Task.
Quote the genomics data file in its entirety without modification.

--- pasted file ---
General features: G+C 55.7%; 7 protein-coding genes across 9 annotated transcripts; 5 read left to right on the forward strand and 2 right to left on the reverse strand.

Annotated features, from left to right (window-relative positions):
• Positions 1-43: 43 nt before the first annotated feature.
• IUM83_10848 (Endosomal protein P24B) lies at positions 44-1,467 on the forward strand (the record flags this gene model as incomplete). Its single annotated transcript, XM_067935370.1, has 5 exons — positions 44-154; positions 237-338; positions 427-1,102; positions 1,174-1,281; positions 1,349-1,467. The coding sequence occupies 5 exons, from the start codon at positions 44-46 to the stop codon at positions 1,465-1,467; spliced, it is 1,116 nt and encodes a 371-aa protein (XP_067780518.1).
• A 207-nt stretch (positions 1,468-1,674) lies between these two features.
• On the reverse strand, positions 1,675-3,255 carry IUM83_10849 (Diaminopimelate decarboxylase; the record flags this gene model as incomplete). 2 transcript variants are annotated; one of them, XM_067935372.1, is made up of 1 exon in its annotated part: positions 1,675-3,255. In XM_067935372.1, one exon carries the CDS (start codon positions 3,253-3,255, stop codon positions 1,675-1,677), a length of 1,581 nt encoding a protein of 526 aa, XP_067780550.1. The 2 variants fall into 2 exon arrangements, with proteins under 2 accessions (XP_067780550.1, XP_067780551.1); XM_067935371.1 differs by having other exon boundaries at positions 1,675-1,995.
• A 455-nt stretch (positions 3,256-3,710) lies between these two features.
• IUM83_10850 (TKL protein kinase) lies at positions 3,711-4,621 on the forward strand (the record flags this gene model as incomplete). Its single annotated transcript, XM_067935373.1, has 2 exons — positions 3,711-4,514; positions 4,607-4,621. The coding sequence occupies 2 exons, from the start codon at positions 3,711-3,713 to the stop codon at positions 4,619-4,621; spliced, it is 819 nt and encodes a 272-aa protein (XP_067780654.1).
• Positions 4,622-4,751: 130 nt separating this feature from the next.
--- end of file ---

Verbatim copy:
General features: G+C 55.7%; 7 protein-coding genes across 9 annotated transcripts; 5 read left to right on the forward strand and 2 right to left on the reverse strand.

Annotated features, from left to right (window-relative positions):
• Positions 1-43: 43 nt before the first annotated feature.
• IUM83_10848 (Endosomal protein P24B) lies at positions 44-1,467 on the forward strand (the record flags this gene model as incomplete). Its single annotated transcript, XM_067935370.1, has 5 exons — positions 44-154; positions 237-338; positions 427-1,102; positions 1,174-1,281; positions 1,349-1,467. The coding sequence occupies 5 exons, from the start codon at positions 44-46 to the stop codon at positions 1,465-1,467; spliced, it is 1,116 nt and encodes a 371-aa protein (XP_067780518.1).
• A 207-nt stretch (positions 1,468-1,674) lies between these two features.
• On the reverse strand, positions 1,675-3,255 carry IUM83_10849 (Diaminopimelate decarboxylase; the record flags this gene model as incomplete). 2 transcript variants are annotated; one of them, XM_067935372.1, is made up of 1 exon in its annotated part: positions 1,675-3,255. In XM_067935372.1, one exon carries the CDS (start codon positions 3,253-3,255, stop codon positions 1,675-1,677), a length of 1,581 nt encoding a protein of 526 aa, XP_067780550.1. The 2 variants fall into 2 exon arrangements, with proteins under 2 accessions (XP_067780550.1, XP_067780551.1); XM_067935371.1 differs by having other exon boundaries at positions 1,675-1,995.
• A 455-nt stretch (positions 3,256-3,710) lies between these two features.
• IUM83_10850 (TKL protein kinase) lies at positions 3,711-4,621 on the forward strand (the record flags this gene model as incomplete). Its single annotated transcript, XM_067935373.1, has 2 exons — positions 3,711-4,514; positions 4,607-4,621. The coding sequence occupies 2 exons, from the start codon at positions 3,711-3,713 to the stop codon at positions 4,619-4,621; spliced, it is 819 nt and encodes a 272-aa protein (XP_067780654.1).
• Positions 4,622-4,751: 130 nt separating this feature from the next.